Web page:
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Thursday, 15 May 2014 21:39

Action, innuendo and laughs abound in 'The One-Hour Twilight Zone: Live'

Written by Tina Farmer
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Magic Smoking Monkey Theatre, the wild child of St. Louis Shakespeare, turns to the golden age of network television in its latest production, an action-packed, played for laughs "The One-Hour Twilight Zone: Live" now showing through May 17, 2014 at the Regional Arts Commission.

Action, innuendo and laughs abound in 'The One-Hour Twilight Zone: Live'The production, featuring two episodes of the seminal television show plus a "live action" episode of the "Superfriends!" cartoon series, is a madcap parody stuffed with the sexual innuendo, pop culture references and quick changes that have become a trademark of the company's productions. As each actor plays multiple characters throughout the show, the result is sometimes chaotic and occasionally confusing, but always enthusiastically leveraged for humor.

The two Twilight Zone episodes selected, "To Serve Man" and "Terror at 20,000 Feet," are well known and the company gives them a stylized treatment that exaggerates the tension of the original. James Enstall does a good job with the series' narrator Rod Serling, delivering a nuanced impersonation that, thankfully, doesn't try too hard and largely succeeds. Enstall successfully emphasizes the cadence and gestures in Serling's voice and mannerisms, delivering stern narration with a wink and a nod.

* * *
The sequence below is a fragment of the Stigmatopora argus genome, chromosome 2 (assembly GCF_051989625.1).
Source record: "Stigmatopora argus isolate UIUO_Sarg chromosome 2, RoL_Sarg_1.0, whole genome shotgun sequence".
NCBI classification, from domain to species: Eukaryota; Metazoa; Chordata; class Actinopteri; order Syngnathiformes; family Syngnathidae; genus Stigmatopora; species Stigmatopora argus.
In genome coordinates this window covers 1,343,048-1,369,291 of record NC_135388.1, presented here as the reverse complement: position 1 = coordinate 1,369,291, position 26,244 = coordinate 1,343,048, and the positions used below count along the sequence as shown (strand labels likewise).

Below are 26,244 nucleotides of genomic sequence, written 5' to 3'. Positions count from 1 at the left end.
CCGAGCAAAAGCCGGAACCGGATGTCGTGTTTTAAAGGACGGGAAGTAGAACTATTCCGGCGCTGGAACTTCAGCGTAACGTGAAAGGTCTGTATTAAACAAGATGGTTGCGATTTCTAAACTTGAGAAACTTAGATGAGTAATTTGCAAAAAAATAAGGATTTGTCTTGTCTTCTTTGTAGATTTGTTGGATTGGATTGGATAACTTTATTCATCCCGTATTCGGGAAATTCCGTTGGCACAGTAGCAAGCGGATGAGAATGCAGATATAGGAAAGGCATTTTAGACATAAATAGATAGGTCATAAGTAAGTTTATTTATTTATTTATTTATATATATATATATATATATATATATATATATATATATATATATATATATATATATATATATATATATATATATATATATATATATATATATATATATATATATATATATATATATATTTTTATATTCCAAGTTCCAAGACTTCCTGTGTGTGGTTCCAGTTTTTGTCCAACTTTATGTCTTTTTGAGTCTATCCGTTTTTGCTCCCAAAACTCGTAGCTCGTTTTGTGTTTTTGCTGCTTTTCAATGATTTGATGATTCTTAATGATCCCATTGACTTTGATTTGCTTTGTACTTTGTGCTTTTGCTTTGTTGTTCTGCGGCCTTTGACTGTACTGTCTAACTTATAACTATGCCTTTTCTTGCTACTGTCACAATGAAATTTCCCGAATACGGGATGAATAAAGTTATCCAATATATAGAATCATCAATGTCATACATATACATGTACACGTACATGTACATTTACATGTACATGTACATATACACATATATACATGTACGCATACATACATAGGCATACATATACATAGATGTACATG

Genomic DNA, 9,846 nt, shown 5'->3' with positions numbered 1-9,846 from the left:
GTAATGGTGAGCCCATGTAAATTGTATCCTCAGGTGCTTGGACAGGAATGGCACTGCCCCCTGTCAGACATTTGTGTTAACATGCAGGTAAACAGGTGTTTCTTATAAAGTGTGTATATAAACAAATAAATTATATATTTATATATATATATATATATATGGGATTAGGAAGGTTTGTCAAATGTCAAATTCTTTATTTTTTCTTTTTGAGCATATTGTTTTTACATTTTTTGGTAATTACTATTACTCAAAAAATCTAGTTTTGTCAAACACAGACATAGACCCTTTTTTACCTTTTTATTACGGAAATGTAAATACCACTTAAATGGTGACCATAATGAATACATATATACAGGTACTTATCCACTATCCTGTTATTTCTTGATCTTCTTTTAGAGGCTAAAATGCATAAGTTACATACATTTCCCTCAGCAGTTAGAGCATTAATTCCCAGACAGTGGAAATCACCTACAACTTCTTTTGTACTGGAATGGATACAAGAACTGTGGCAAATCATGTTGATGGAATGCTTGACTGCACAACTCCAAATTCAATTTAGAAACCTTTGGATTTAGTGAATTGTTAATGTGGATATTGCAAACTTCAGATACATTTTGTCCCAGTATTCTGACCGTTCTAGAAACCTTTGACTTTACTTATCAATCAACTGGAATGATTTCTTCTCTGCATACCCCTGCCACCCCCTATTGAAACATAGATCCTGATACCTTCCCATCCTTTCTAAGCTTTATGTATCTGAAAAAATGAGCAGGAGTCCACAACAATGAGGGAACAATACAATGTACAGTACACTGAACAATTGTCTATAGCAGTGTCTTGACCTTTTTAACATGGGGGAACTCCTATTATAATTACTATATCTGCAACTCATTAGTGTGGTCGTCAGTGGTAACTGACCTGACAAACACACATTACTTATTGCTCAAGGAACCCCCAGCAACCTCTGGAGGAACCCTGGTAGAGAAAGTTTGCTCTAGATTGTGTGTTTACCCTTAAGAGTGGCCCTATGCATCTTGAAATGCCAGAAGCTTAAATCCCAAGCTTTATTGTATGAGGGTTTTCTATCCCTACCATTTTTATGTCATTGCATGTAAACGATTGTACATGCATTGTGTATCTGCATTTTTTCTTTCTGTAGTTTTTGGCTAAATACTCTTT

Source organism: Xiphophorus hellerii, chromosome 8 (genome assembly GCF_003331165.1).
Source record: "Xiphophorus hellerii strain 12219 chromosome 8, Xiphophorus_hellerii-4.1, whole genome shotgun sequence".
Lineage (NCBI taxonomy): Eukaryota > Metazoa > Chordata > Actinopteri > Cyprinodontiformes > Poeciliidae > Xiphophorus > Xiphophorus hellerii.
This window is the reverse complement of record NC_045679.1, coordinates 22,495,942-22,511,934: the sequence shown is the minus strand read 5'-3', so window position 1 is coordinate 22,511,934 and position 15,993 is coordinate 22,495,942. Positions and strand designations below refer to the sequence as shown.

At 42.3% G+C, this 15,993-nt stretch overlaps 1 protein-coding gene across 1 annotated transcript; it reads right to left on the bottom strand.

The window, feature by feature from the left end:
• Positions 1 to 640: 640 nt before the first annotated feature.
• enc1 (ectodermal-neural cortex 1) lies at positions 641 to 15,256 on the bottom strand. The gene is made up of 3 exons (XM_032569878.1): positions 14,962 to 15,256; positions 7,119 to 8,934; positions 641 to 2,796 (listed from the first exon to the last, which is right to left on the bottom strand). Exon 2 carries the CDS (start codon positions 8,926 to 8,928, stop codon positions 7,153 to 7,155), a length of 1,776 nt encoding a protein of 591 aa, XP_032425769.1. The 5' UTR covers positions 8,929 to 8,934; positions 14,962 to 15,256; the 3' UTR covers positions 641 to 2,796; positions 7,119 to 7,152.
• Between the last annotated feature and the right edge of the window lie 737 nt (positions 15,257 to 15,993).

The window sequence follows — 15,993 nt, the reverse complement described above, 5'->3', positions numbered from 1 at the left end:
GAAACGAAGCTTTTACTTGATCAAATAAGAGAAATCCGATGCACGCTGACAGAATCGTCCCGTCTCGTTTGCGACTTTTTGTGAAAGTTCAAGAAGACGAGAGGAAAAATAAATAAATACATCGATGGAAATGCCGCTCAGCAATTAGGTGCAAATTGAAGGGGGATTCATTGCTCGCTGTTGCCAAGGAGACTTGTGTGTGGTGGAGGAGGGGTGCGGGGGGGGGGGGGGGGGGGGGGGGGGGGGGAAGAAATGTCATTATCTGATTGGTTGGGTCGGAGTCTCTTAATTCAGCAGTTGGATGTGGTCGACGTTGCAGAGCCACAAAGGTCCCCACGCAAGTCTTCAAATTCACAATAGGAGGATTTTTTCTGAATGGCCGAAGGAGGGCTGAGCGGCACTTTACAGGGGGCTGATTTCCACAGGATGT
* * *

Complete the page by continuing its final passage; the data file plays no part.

Enstall's is the most distinct role of the evening, though the ensemble cast does a nice job creating memorable, individual characters throughout the performance. Betsy Bowman and Suki Peters are comically adorable in various roles, male, female, super friend, and animal. Bowman steals several scenes, particularly as the randy stewardess in "Nightmare at 20,000 Feet," while Peters brings her considerable comic talents to the fore during the "Superfriends" episode.

In addition to Enstall, Bowman, and Peters, Ian Hardin, the terrified plane passenger, and Jaimyz Hawkins, the taunting Gremlin on the plane's wing, engage in a humorous back-and-forth during "Nightmare at 20,000 Feet." In the "Superfriends" episode, Maxwell Knocke was villainously devious and stoically superman to contrasting effect, while Michael Pierce stood out for his comically loud Robin which Enstall countered with a serious, deep voiced Batman.

A sparse stage, with a paint-splattered backdrop resembling the cosmos presented in the "Twilight Zone" opening montage, wisely puts the emphasis on the acting and action. Props and furniture are managed by the cast members, helping to keep the show moving along, while costuming, predominately in shades of black, white and grey, convey a feeling of watching black and white television. It's a smart choice that works well, adding an effective atmospheric touch to the show.

The slapdash costumes and props used in the "Superfriends" episode were not quite as effective, unfortunately, even allowing for the possibility that the intention with this production was to present the show from the perspective of kids playing make believe in their backyard. Applying that interpretation makes for a gentler judgment, but, all in all, I wished that the company had found a third episode of "Twilight Zone" to interpret.

Magic Smoking Monkey Theater's "The One-Hour Twilight Zone: Live" runs through May 17, 2014. For more information, visit http://www.stlshakespeare.org/magicsmokingmonkey.htm.

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